Enter your mobile number below and we'll send you a link to download the free Kindle App. Then you can start reading Kindle books on your smartphone, tablet, or computer - no Kindle device required.
Getting the download link through email is temporarily not available. Please check back later.
To get the free app, enter your mobile phone number.
Den of Thieves Paperback – September 1, 1992
|New from||Used from|
ITPro.TV Video Training
Take advantage of IT courses online anywhere, anytime with ITPro.TV. Learn more.
Frequently Bought Together
Customers Who Bought This Item Also Bought
From Publishers Weekly
Copyright 1992 Reed Business Information, Inc.
From Library Journal
- Richard Drezen, Merrill Lynch Lib. , New York
Copyright 1991 Reed Business Information, Inc. --This text refers to an out of print or unavailable edition of this title.
Top Customer Reviews
Stewart avoids the temptation to paint all of his law-breakers with the same brush and just focus in on the nuts and bolts of the story's timeline. Instead, he allows you to meet each individual and see how they became embroiled in Wall Street's worst scandal since the 1930s. You see some of the simple unrepentant scumbags you'd expect (Levine most closely fits the bill), but mostly you see more complex people. Milken comes off as a truly broken person who was never completely connected to reality in the same way most of us are. Most of the players come off as ordinary people who, on their own, would have cruised through their careers in uneventful fashion if not presented with a tempting, lawless option by a more proactive criminal. Each of the perpetrators has their own level of comfort with their involvement in the insider trading scheme. Some are so uncomfortable that they get out of the scheme on their own, some cry over the money they can't bring themselves to stop taking, and of course some just think they are God's gift to the financial world.
You also get to see how law enforcement can work in a situation like this - sometimes it isn't very pretty. You come to realize that regulators and public prosecutors are imperfect people in imperfect situations, subject to their own set of desires, temptations and problems.Read more ›
arbitrageur and LBO into the mainstream and people like Boesky and Milken household names.
Stewart begins by looking at the rise of some of Wall Street's highest fliers and, in many cases, providing exhaustive details of how the prevailing mantra of "greed is good" led them to orchestrate their own downfall. The audacity of many of these people is almost breathtaking, as is the wealth they accumulated. Stewart moves on to detail the process by which the government, in the form of the SEC and then-US Attorney Rudy Giuliani, brought this house of cards tumbling down. The various players in the game are portrayed with varying degrees of sympathy. However, the government authorities are not necessarily portrayed in the most flattering light and Stewart raises a number of questions about the overall handling of the investigations.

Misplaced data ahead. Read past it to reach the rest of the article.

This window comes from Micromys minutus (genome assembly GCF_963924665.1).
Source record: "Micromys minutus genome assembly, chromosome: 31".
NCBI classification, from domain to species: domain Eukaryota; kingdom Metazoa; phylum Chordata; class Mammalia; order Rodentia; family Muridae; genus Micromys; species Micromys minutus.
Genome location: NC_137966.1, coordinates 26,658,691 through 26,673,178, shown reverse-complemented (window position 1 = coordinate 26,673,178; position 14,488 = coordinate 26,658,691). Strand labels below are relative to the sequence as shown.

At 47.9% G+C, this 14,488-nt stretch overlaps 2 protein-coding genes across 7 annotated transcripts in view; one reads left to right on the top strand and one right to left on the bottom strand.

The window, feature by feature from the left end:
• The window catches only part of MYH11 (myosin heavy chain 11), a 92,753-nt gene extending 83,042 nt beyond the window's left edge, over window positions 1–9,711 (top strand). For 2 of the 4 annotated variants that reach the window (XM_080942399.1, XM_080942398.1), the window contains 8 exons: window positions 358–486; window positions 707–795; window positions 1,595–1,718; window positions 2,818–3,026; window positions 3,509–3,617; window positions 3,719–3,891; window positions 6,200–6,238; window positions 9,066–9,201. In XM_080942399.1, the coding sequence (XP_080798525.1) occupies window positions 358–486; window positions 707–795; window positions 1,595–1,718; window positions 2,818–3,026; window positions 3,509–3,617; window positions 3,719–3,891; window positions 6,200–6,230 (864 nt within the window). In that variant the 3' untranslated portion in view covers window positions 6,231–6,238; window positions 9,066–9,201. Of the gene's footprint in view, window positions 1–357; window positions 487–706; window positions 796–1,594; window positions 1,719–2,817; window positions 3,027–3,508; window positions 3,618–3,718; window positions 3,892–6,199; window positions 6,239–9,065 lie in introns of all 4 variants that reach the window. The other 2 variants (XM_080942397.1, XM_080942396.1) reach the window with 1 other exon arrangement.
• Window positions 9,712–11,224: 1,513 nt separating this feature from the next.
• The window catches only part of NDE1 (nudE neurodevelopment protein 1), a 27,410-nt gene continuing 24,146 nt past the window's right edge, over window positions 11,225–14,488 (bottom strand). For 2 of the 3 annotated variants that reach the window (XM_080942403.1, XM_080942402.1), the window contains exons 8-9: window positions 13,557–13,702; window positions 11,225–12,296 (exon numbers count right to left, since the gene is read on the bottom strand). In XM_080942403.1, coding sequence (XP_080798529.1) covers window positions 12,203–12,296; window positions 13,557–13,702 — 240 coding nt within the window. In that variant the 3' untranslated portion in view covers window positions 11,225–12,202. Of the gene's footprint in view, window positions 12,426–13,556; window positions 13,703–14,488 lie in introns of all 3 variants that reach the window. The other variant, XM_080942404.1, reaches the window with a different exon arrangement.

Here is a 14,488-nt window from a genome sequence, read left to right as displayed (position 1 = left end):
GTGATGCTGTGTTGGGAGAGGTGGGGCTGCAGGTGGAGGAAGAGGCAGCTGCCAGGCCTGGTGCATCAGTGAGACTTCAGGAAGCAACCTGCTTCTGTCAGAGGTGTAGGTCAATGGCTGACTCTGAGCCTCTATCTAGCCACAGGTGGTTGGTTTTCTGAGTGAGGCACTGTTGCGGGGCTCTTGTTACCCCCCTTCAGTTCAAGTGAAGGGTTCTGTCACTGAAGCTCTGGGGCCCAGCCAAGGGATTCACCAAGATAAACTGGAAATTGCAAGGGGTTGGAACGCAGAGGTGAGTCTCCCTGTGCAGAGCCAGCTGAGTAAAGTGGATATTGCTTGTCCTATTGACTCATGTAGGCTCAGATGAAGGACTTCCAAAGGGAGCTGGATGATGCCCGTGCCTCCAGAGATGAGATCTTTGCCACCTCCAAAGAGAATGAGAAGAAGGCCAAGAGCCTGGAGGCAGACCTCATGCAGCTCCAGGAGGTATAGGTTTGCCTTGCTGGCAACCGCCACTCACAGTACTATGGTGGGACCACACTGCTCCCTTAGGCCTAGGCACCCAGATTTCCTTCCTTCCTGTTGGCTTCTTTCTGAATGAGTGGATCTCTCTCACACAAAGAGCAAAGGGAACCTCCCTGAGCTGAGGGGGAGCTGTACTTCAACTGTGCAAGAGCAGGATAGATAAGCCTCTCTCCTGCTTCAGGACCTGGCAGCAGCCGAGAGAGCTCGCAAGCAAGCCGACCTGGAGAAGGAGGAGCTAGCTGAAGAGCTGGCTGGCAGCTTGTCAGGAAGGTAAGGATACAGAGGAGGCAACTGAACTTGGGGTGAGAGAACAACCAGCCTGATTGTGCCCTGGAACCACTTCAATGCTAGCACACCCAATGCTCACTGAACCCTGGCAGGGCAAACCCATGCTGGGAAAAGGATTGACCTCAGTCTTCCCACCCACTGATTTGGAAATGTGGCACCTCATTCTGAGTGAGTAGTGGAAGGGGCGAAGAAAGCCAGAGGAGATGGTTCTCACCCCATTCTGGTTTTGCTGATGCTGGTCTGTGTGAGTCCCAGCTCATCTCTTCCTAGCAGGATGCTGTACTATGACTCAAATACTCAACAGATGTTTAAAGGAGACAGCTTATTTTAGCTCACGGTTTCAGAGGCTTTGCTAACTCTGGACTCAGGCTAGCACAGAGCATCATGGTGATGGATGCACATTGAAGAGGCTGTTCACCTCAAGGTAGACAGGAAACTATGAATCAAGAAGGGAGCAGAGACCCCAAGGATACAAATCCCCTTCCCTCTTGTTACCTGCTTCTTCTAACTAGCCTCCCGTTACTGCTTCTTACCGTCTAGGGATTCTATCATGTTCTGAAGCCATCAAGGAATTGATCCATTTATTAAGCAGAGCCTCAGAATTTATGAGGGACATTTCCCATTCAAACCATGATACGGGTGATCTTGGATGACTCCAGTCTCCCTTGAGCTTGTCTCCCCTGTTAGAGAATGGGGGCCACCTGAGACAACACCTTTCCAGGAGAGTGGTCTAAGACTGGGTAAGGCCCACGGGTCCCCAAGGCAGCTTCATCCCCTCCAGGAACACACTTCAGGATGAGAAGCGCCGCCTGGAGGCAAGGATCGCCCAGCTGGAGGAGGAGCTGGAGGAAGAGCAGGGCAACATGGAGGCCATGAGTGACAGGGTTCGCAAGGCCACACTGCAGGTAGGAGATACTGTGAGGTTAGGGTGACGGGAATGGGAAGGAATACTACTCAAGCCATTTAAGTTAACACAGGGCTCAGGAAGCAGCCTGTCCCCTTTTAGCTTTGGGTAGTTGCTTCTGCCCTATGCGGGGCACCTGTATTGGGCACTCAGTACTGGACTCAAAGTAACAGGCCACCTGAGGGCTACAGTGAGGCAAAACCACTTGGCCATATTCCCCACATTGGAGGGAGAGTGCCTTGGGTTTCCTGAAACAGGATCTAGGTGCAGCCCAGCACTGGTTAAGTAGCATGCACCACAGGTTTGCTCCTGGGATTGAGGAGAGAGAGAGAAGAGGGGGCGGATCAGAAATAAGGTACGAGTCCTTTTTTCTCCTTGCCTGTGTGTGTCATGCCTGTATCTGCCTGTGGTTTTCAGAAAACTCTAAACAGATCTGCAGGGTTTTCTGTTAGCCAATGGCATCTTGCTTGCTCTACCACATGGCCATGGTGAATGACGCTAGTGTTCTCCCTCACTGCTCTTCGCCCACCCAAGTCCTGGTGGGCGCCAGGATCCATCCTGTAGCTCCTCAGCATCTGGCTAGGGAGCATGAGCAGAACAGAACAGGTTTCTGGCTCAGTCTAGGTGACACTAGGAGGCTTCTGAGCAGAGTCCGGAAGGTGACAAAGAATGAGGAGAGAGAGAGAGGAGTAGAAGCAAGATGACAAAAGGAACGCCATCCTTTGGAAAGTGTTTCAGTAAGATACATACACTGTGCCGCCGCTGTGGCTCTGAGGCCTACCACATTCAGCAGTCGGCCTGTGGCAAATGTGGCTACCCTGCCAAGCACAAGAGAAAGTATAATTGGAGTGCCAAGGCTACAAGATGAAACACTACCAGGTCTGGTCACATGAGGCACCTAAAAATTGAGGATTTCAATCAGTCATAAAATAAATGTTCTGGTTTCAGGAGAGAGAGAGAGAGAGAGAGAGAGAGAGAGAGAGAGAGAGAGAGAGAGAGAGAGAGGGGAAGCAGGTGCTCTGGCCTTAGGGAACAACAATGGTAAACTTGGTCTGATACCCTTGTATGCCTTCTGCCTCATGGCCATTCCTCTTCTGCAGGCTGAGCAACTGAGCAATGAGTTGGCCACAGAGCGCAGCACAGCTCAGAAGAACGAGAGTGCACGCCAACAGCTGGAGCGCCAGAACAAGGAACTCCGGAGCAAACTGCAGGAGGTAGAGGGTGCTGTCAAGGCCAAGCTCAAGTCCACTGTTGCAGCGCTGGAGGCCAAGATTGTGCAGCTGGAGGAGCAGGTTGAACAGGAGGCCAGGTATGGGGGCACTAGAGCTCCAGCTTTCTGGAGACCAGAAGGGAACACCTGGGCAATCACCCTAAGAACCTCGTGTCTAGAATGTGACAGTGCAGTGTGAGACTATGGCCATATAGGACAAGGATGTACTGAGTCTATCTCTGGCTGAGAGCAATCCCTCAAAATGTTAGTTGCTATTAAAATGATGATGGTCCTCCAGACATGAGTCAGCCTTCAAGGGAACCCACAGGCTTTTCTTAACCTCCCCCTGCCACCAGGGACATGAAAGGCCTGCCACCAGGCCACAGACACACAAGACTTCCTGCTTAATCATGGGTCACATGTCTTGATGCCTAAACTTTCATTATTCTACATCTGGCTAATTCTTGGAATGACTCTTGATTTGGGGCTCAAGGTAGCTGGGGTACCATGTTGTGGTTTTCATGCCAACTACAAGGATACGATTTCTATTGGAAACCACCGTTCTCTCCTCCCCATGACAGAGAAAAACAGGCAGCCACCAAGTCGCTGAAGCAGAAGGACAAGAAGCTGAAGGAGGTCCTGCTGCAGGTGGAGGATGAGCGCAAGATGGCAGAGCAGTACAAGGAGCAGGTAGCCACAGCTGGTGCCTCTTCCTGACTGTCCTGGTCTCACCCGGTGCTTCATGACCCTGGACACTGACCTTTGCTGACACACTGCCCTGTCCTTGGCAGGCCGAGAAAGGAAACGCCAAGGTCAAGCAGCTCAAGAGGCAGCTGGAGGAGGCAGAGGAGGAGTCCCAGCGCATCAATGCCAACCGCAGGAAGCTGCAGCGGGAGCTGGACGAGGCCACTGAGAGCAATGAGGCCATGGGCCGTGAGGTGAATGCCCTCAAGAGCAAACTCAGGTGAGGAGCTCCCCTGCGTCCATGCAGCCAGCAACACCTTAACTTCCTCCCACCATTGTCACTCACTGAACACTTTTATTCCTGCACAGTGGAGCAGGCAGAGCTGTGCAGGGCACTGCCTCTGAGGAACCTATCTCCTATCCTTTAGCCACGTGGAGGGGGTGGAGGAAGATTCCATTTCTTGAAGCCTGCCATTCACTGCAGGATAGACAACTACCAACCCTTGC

One word of caution - readers should not get too bogged down in the details of the story. The insider trading scandal involved
hundreds of players and transactions and schemes that were unbelievably complex. It is almost impossible to assimilate the entire story without getting somewhat confused. Nevertheless, the book is at its most effective when you take a step back and look at the grand scheme of the insider trades, the methods by which the perpetrators were brought to justice and the punishment they suffered from their crimes.Read more ›
Most of the financiers introduced are truly repugnant characters, in particular guys like Dennis Levine, Marty Siegel, and Richard Freeman. Levine comes across as a conniving weasel who was basically inept at arbitrage and was able to hide this fact from the ignorant (not everyone) by cheating. Siegel was portrayed as a smug crook who turned crybaby as soon as he had to take his medicine. I can't decide if I disliked Levine or Siegel more. Freeman is the most interesting. He seems clearly guilty of insider trading, and pretty much escaped severe prosecution thanks to his benefactors (Robert Rubin) at Goldman Sachs, along with most of his personal wealth.
While Stewart does some exceptional research, it is also clear that he is engaging in a lot of speculation. The most obvious example is the numerous recounted conversations between all the characters, which is of questionable accuracy and few of which are verifiable beyond what the author was able to extract from a large group of people whose honesty is suspect. This includes all the attorneys, corporate chieftains, and in my opinion it especially includes all the government agents and prosecutors.
There is a lot of myth surrounding Milken, and unfortunately most of it is inaccurate. For one, Milken has always been very guarded of his privacy.Read more ›
Most Recent Customer Reviews
I loved this book. If you're at all interested in financial books, this story of the real characters behind the movie Wall street is a cracker. Deserves more than five stars too.Published 1 month ago by S. G. Kennedy
Kind of disjointed writing and if it were I, I would have put the mug shots of all these POS's in the book so I (the reader) can keep them straightPublished 1 month ago by Kindle Customer
This is one of those books I couldn't put down until I was finished reading the entire thing. While it is quite lengthy, it's a captivating read. Read morePublished 2 months ago by CJ
You can never, ever go wrong with James Stewart. Just a class act an unbelievable writer.Published 2 months ago by Joe L.
Quite a story. Well written and insightful, it is hard to put down.Published 9 months ago by Armando Castelar Pinheiro